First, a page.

Showing: 1-10 results of 689

CHAPTER I. One summer afternoon, Helen Woodbourne returned from her daily walk with her sisters, and immediately repaired to the school-room, in order to put the finishing touches to a drawing, with which she had been engaged during the greater part of the morning. She had not been long established there, before her sister Katherine came in, and, taking her favourite station, leaning against the window shutter so as to command a good view of the... more...

Chapter One.                                             “Was she wrong?Is it wrong in the bird to escape from the snare of the fowler?Is it wrong in the hunted deer to flee to the screening thicket?” Mr Hadden... more...

In accordance with the advice of Diogenes of Apollonia in the beginning of his treatise on Natural Philosophy—"It appears to me to be well for every one who commences any sort of philosophical treatise to lay down some undeniable principle to start with"—we offer this: All men are created unequal. It would be a most interesting study to trace the growth in the world of the doctrine of "equality." That is not the purpose of this... more...

CERES’ RUNAWAY One can hardly be dull possessing the pleasant imaginary picture of a Municipality hot in chase of a wild crop—at least while the charming quarry escapes, as it does in Rome.  The Municipality does not exist that would be nimble enough to overtake the Roman growth of green in the high places of the city.  It is true that there have been the famous captures—those in the Colosseum, and in the Baths of... more...

I. HISTORY. THERE is one mind common to all individual men. Every man is an inlet to the same and to all of the same. He that is once admitted to the right of reason is made a freeman of the whole estate. What Plato has thought, he may think; what a saint has felt, he may feel; what at any time has befallen any man, he can understand. Who hath access to this universal mind is a party to all that is or can be done, for this is the only and... more...


I. THE POET. Those who are esteemed umpires of taste are often persons who have acquired some knowledge of admired pictures or sculptures, and have an inclination for whatever is elegant; but if you inquire whether they are beautiful souls, and whether their own acts are like fair pictures, you learn that they are selfish and sensual. Their cultivation is local, as if you should rub a log of dry wood in one spot to produce fire, all the rest... more...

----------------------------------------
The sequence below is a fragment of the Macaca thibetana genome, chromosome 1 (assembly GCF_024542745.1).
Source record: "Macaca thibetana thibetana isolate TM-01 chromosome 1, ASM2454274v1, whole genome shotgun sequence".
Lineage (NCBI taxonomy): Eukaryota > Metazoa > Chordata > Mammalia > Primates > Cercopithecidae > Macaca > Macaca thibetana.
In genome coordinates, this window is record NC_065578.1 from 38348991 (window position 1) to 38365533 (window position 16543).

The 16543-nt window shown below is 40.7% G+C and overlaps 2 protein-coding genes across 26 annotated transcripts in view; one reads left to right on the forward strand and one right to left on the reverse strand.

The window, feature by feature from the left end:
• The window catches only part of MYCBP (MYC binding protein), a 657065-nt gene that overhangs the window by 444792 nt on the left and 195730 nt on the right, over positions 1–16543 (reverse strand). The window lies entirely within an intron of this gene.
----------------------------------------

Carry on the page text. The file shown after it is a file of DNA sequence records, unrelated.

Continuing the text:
LIFE OF EMERSON Ralph Waldo Emerson was born in Boston, May 25, 1803. He was descended from a long line of New England ministers, men of refinement and education. As a school-boy he was quiet and retiring, reading a great deal, but not paying much attention to his lessons. He entered Harvard at the early age of fourteen, but never attained a high rank there, although he took a prize for an essay on Socrates, and was made class poet after several... more...

WHAT PAUL BOURGET THINKS OF US He reports the American joke correctly. In Boston they ask, How much does he know? in New York, How much is he worth? in Philadelphia, Who were his parents? And when an alien observer turns his telescope upon us—advertisedly in our own special interest—a natural apprehension moves us to ask, What is the diameter of his reflector? I take a great interest in M. Bourget's chapters, for I know by the... more...

INTRODUCTION. It is with the utmoſt diffidence that the following pages are ſubmitted to the inſpection of the Public: yet, however the limited abilities of the author may have prevented her from ſucceeding to her wiſh in the execution of her preſent attempt, ſhe humbly truſts that the uprightneſs of her intention will procure it a candid and favourable reception. The following little Eſſays are chiefly... more...

I There are houses in certain provincial towns whose aspect inspires melancholy, akin to that called forth by sombre cloisters, dreary moorlands, or the desolation of ruins. Within these houses there is, perhaps, the silence of the cloister, the barrenness of moors, the skeleton of ruins; life and movement are so stagnant there that a stranger might think them uninhabited, were it not that he encounters suddenly the pale, cold glance of a... more...